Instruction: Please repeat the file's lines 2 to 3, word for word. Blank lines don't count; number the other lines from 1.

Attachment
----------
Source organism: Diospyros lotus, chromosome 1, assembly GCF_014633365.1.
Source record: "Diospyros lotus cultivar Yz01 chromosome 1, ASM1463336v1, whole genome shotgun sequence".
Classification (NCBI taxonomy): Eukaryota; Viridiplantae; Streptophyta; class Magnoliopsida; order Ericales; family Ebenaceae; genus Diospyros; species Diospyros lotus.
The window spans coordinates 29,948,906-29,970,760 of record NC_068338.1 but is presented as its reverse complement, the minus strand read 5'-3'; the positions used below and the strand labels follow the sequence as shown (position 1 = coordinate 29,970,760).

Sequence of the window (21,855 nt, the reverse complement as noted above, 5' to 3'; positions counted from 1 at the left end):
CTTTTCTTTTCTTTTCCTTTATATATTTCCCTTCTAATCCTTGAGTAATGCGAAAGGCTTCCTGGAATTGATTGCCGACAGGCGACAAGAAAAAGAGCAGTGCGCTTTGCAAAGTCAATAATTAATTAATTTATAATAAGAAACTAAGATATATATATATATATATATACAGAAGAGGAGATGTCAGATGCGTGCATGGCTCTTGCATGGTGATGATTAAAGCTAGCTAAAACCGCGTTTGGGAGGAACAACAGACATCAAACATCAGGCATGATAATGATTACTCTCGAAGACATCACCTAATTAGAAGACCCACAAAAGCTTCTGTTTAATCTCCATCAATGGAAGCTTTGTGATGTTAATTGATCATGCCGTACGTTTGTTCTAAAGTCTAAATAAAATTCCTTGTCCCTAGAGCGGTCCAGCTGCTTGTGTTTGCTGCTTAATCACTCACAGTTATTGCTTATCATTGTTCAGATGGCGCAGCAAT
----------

Source record: "Diospyros lotus cultivar Yz01 chromosome 1, ASM1463336v1, whole genome shotgun sequence".
Classification (NCBI taxonomy): Eukaryota; Viridiplantae; Streptophyta; class Magnoliopsida; order Ericales; family Ebenaceae; genus Diospyros; species Diospyros lotus.